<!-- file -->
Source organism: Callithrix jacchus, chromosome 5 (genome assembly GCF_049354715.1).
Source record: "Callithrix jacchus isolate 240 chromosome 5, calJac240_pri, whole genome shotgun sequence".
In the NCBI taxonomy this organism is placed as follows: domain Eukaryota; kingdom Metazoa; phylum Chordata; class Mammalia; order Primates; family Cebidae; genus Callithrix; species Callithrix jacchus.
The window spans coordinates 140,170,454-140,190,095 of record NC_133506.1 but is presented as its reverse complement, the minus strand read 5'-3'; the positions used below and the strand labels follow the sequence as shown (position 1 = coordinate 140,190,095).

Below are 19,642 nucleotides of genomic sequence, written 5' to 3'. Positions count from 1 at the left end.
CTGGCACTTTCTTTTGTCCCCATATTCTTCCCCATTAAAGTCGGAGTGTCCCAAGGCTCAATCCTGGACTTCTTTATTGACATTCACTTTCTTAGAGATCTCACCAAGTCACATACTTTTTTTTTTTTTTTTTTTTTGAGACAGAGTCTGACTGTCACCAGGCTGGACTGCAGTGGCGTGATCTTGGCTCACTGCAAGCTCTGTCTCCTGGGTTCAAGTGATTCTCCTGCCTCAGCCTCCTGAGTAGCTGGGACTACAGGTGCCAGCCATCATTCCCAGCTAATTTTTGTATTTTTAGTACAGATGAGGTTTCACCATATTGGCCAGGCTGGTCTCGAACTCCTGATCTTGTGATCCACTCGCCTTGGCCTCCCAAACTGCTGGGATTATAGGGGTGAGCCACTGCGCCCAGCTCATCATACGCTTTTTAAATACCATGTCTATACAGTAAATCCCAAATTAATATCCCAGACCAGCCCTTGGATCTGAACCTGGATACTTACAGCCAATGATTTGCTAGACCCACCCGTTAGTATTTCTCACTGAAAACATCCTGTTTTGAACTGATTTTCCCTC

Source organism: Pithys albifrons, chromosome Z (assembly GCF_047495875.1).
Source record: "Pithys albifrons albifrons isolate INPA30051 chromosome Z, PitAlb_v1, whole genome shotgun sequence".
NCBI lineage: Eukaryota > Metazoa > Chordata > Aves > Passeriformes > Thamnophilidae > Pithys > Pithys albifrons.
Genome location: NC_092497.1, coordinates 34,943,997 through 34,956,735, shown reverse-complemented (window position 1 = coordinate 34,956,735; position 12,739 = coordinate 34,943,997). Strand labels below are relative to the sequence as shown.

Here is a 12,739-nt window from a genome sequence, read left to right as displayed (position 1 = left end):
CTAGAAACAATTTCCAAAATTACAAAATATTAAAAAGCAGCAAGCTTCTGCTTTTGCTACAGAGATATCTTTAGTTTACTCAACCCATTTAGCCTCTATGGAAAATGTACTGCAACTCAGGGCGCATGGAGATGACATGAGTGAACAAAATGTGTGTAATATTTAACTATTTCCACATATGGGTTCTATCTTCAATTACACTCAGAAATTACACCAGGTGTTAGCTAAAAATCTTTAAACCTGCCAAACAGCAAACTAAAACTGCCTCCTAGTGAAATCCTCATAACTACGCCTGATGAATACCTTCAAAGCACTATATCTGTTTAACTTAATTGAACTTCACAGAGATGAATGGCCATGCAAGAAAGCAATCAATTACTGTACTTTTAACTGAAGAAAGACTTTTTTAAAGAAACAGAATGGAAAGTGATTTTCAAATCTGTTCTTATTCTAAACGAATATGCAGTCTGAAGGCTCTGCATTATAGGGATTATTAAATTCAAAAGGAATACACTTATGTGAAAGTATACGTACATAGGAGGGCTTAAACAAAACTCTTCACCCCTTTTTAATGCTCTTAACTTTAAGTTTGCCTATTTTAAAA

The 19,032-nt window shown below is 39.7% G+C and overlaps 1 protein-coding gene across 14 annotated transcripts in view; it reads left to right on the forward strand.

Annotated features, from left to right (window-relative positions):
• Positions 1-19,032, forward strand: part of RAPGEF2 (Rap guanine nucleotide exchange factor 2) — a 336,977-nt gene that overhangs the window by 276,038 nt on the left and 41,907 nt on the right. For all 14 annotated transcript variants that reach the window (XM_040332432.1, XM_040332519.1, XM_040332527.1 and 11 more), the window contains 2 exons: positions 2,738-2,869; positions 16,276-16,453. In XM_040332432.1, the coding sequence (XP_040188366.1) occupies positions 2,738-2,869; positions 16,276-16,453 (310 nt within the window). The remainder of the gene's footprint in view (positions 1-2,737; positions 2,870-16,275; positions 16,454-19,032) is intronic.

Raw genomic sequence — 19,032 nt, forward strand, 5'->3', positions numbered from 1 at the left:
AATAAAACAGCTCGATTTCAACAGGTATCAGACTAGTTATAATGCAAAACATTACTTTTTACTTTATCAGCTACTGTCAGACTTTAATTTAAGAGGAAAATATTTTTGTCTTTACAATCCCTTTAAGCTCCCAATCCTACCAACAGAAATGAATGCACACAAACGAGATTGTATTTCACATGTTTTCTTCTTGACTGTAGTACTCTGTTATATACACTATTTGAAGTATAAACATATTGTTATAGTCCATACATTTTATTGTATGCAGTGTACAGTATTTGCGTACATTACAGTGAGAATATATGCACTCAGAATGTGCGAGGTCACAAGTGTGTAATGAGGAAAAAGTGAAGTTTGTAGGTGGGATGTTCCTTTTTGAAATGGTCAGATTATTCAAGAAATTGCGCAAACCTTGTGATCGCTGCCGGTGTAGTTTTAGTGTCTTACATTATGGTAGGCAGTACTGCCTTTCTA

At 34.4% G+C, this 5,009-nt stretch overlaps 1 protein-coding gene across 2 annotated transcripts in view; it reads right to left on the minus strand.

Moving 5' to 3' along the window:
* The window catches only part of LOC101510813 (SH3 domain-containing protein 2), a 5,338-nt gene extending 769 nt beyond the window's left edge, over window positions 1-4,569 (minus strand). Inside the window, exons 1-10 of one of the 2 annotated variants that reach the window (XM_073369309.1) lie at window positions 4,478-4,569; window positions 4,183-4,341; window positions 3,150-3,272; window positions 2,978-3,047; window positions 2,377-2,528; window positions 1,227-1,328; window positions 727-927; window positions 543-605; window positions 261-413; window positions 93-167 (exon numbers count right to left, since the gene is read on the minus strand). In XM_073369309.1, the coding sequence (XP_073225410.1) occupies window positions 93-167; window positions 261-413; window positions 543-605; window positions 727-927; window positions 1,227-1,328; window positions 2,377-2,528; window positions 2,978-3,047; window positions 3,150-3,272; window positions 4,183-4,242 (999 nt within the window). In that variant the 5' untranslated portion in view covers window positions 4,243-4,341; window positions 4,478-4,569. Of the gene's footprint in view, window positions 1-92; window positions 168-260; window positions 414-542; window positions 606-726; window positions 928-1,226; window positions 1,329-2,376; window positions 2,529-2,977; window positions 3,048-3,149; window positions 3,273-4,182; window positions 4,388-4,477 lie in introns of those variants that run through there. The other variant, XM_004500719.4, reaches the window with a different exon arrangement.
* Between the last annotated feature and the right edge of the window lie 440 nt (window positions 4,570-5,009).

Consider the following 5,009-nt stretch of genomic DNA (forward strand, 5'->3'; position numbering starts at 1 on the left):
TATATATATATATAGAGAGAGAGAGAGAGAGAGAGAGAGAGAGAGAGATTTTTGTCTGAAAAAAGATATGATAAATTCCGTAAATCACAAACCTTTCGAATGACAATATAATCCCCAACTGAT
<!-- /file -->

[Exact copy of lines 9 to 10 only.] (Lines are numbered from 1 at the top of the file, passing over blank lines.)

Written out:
NCBI lineage: Eukaryota > Metazoa > Chordata > Aves > Passeriformes > Thamnophilidae > Pithys > Pithys albifrons.
Genome location: NC_092497.1, coordinates 34,943,997 through 34,956,735, shown reverse-complemented (window position 1 = coordinate 34,956,735; position 12,739 = coordinate 34,943,997). Strand labels below are relative to the sequence as shown.